Local fundraiser on tap for Detroit nonprofit organization

By: Sherri Kolade | Farmington Press | Published June 21, 2017

FARMINGTON — When you hear on the news about a woman raped in the Congo, Cheryl Willette can often put a face to that tragedy.

“I know people who have experienced that. I know what they have gone through, and it makes it very personal. The only way that I can deal with that is to know that I am doing something to help somebody that has been traumatized.” 

Willette, a volunteer outreach coordinator at the nonprofit Freedom House Detroit, is co-organizing an upcoming fundraiser for the metro Detroit entity to help those most in need.

The event, “Gathering for a Greater Good: Rekindling Kindness,” is scheduled for 2-5 p.m. June 25 in Riley Park and the Sundquist Pavilion, on Grand River Avenue.

For the last three decades, the metro Detroit shelter has given housing, legal and other services for victims of human trafficking, and survivors of torture and persecution who are seeking legal asylum in the United States and Canada, according to a press release. All services — including job assistance, medical care and more — are free. 

Most asylum seekers represent 18 countries in sub-Saharan Africa — including Cameroon, the Republic of Congo, Rwanda, Burundi and Liberia.

Willette and Becky Burns, a Farmington-area resident and event co-organizer, brainstormed — with others — to create the event to assist Freedom House.

“We just started talking about it, and Becky has always wanted to kind of do a community picnic in Riley Park, and it grew,” she said of the event.

The event will feature children’s games, music and potluck-style food. Picnic lunches will be available for pre-order on June 25 from Dagwood’s Deli, The Cheese Lady, Fresh Thyme, Chive Kitchen, Mi.Mosa and Rumi Mediterranean-Persian Restaurant. The suggested donation for the event is $15 per family, but free-will donations will be accepted.

Burns said that the purpose is to support Freedom House in this divisive political climate and to help keep its doors open. 

“We wanted to come up with an event … outside of politics and just have a fun afternoon together — get to know your neighbor,” Burns said.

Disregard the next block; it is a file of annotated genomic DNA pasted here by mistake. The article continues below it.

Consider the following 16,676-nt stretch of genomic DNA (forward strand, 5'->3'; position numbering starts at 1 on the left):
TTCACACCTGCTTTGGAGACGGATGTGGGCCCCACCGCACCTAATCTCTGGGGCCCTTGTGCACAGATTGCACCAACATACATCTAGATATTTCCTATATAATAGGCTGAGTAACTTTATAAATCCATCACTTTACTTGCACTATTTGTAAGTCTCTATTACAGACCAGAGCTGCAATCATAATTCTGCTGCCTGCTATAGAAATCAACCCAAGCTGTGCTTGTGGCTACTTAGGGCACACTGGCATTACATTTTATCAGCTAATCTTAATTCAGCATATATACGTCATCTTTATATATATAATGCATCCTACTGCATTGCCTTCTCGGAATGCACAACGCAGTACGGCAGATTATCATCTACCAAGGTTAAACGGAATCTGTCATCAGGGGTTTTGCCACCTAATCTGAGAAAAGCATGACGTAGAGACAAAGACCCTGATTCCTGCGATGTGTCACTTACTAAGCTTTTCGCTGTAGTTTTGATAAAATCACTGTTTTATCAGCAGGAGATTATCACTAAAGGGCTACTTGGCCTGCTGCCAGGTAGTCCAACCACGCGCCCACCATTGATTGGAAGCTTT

Over 35 faith-based, civic and business organizations have supported the endeavor.

Deborah A. Drennan, executive director of Freedom House, said in an email statement that Freedom House is “delighted” that friends in Farmington and Farmington Hills are supporting their mission.  

“Families coming together for a day of fun and fellowship is indeed what the spirit of Freedom House is all about: unity, support, friendship and collaboration,” Drennan said.

Willette and Burns learned in January that Freedom House had temporarily lost its federal Department of Housing and Urban Development funding — roughly $330,000 — which made up 60 percent of its annual budget, according to a press release. 

Burns said that although Freedom House has since regained its funding following an appeals campaign and political pressure, there is a good chance it will not get HUD funding in the future. That could mean that the temporary shelter would not be able to provide for the basic needs of its 35-45 residents, which include children, according to a press release.

“So Freedom House is looking at ways of being self-sustaining, and eventually, if we decide to make it (the fundraiser) an annual event, that is one way to make Freedom House self-sustaining,” Burns said.

Burns’ daughter, Rosie Burns-Pavlik, caught the humanitarian bug from her mother and put on a benefit concert last fall for Freedom House. The idea came along after she babysat toddlers who lived there.

“Cheryl helped get my daughter involved as a babysitter,” Burns said. “The impact that it had on my child is amazing; she sees our community now as a global outlook.”

Willette, who has volunteered for the organization for nine years, said that Freedom House residents who are lesbian, gay, bisexual and transgender were discriminated against in their countries, and their sexuality would have been a death sentence in their homeland.

“They’ve experienced tremendous torture,” she said, adding that when they first come to Freedom House they have a “hollowed-out” look on their faces. But that doesn’t last long.

“After they are here for a couple of days, they totally change because they realize they are totally safe,” she said.

For more information or to donate, go to www.freedomhousedetroit.org. For more information about the event, contact Willette at (248) 893-7474.